Hand of a Thief Linux Malware Goes for the Money
One of the top reasons for choosing Linux, according to many users, is enhanced security. In particular, if you have spent much time using Windows PCs, you're familiar with the fact that Windows is the primary target for malware worldwide. Linux, on the other hand, is rarely targeted by virus writers and hackers.
However, according to the Avast blog, a new Linux Trojan dubbed "Hand of a Thief" is actually targeting Linux users' bank accounts.
Hand of a Thief is actually a known Trojan. RSA researchers first reported on it in early August. According to their report:
"Hand of Thief is a Trojan designed to steal information from machines running the Linux OS. This malware is currently offered for sale in closed cybercrime communities for $2,000 USD (€1,500 EUR) with free updates. The current functionality includes form grabbers and backdoor capabilities, however, it’s expected that the Trojan will have a new suite of web injections and graduate to become full-blown banking malware in the very near future. At that point, the price is expected to rise to $3,000 USD (€2,250 EUR), plus a hefty $550 per major version release. These prices coincide with those quoted by developers who released similar malware for the Windows OS, which would make Hand of Thief relatively priced way above market value considering the relatively small user base of Linux."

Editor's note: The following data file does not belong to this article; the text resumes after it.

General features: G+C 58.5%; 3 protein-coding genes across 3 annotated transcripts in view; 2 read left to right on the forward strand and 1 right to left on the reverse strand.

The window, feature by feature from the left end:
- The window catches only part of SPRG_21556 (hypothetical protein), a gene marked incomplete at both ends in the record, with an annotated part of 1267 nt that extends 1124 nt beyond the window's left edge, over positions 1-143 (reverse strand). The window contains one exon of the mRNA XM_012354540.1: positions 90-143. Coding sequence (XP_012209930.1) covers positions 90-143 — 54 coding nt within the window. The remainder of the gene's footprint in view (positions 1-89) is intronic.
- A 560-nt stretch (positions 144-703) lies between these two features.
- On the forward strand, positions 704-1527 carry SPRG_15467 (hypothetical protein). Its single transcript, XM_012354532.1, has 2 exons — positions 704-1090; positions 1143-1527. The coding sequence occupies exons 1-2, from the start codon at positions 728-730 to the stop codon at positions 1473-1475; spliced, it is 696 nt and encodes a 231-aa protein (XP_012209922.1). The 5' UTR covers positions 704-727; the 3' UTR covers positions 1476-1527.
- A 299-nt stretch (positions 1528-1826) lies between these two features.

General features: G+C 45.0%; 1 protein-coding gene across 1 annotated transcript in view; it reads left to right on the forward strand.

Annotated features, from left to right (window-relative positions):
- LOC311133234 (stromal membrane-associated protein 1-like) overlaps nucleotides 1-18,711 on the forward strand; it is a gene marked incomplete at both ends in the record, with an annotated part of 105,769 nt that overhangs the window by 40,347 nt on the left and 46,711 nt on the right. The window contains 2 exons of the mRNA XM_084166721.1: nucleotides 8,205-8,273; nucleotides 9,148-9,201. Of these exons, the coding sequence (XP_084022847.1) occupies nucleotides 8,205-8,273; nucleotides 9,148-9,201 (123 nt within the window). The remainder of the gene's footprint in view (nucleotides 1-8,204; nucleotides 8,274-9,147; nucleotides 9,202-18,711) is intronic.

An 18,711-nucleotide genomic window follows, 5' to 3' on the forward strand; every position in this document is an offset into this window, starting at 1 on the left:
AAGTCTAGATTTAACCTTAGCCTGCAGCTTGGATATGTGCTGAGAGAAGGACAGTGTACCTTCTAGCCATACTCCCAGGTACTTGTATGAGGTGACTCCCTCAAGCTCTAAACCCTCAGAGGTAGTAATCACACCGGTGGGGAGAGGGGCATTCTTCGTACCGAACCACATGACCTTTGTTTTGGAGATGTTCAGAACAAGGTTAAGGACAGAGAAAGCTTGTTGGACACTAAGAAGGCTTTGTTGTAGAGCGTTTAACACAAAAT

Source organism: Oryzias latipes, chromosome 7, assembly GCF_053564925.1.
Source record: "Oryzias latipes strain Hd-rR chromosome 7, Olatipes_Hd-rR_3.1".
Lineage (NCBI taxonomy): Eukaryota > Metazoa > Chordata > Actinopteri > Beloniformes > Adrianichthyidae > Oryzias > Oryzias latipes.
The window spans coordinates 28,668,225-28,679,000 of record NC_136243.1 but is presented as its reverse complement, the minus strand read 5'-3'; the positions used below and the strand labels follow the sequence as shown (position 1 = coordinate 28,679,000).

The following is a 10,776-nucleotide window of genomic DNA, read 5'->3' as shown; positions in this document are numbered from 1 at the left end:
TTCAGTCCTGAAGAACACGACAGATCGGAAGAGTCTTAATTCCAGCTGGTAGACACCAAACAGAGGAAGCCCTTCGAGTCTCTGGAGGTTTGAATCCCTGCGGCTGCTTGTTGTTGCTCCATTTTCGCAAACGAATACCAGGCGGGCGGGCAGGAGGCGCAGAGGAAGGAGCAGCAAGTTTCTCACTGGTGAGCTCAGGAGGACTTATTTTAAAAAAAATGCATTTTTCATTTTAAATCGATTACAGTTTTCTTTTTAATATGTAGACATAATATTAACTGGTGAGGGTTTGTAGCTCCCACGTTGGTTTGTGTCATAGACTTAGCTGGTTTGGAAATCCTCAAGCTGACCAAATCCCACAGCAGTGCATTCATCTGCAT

Wow, if you had any doubts that malware is a business, get rid of them. According to the Avast blog:
"With the level of overall sophistication Hand of Thief displays, it can be compared to infamous non-Windows threats such as the FlashBack Trojan for MacOsX platform discovered last year or Trojan Obad for Android from recent times."
The Avast blog also has a very detailed screenshot-driven breakdown of how this malware works and what it does. If you're a Linux user you might want to check it out.